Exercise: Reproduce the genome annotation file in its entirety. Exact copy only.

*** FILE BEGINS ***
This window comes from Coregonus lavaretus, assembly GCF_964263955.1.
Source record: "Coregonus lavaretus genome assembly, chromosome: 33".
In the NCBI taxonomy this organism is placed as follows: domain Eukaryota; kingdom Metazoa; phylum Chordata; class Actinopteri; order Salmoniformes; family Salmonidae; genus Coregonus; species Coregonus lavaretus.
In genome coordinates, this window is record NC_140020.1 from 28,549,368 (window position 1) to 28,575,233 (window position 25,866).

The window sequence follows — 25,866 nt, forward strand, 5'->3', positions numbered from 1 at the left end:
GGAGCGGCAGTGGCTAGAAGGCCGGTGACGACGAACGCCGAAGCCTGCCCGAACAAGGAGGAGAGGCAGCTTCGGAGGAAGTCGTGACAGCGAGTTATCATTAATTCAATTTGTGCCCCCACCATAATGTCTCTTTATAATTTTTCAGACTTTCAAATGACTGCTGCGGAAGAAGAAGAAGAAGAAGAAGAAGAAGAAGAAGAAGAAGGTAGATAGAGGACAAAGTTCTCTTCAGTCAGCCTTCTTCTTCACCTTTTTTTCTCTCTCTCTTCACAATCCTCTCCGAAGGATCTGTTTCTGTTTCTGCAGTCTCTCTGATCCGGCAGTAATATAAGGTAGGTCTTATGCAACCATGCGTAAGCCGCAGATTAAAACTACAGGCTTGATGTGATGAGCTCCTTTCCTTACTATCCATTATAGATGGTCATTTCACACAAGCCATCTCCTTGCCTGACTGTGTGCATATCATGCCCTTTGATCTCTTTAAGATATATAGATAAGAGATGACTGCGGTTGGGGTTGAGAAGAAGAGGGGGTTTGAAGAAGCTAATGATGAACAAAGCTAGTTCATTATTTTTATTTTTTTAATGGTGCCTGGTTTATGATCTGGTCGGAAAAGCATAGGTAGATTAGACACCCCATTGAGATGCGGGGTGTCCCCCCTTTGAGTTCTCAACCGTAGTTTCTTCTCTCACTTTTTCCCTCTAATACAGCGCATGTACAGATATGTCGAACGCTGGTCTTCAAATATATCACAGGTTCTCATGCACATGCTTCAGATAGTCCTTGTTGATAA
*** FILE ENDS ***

This window comes from Coregonus lavaretus, assembly GCF_964263955.1.
Source record: "Coregonus lavaretus genome assembly, chromosome: 33".
In the NCBI taxonomy this organism is placed as follows: domain Eukaryota; kingdom Metazoa; phylum Chordata; class Actinopteri; order Salmoniformes; family Salmonidae; genus Coregonus; species Coregonus lavaretus.
In genome coordinates, this window is record NC_140020.1 from 28,549,368 (window position 1) to 28,575,233 (window position 25,866).

The window sequence follows — 25,866 nt, forward strand, 5'->3', positions numbered from 1 at the left end:
GGAGCGGCAGTGGCTAGAAGGCCGGTGACGACGAACGCCGAAGCCTGCCCGAACAAGGAGGAGAGGCAGCTTCGGAGGAAGTCGTGACAGCGAGTTATCATTAATTCAATTTGTGCCCCCACCATAATGTCTCTTTATAATTTTTCAGACTTTCAAATGACTGCTGCGGAAGAAGAAGAAGAAGAAGAAGAAGAAGAAGAAGAAGAAGGTAGATAGAGGACAAAGTTCTCTTCAGTCAGCCTTCTTCTTCACCTTTTTTTCTCTCTCTCTTCACAATCCTCTCCGAAGGATCTGTTTCTGTTTCTGCAGTCTCTCTGATCCGGCAGTAATATAAGGTAGGTCTTATGCAACCATGCGTAAGCCGCAGATTAAAACTACAGGCTTGATGTGATGAGCTCCTTTCCTTACTATCCATTATAGATGGTCATTTCACACAAGCCATCTCCTTGCCTGACTGTGTGCATATCATGCCCTTTGATCTCTTTAAGATATATAGATAAGAGATGACTGCGGTTGGGGTTGAGAAGAAGAGGGGGTTTGAAGAAGCTAATGATGAACAAAGCTAGTTCATTATTTTTATTTTTTTAATGGTGCCTGGTTTATGATCTGGTCGGAAAAGCATAGGTAGATTAGACACCCCATTGAGATGCGGGGTGTCCCCCCTTTGAGTTCTCAACCGTAGTTTCTTCTCTCACTTTTTCCCTCTAATACAGCGCATGTACAGATATGTCGAACGCTGGTCTTCAAATATATCACAGGTTCTCATGCACATGCTTCAGATAGTCCTTGTTGATAA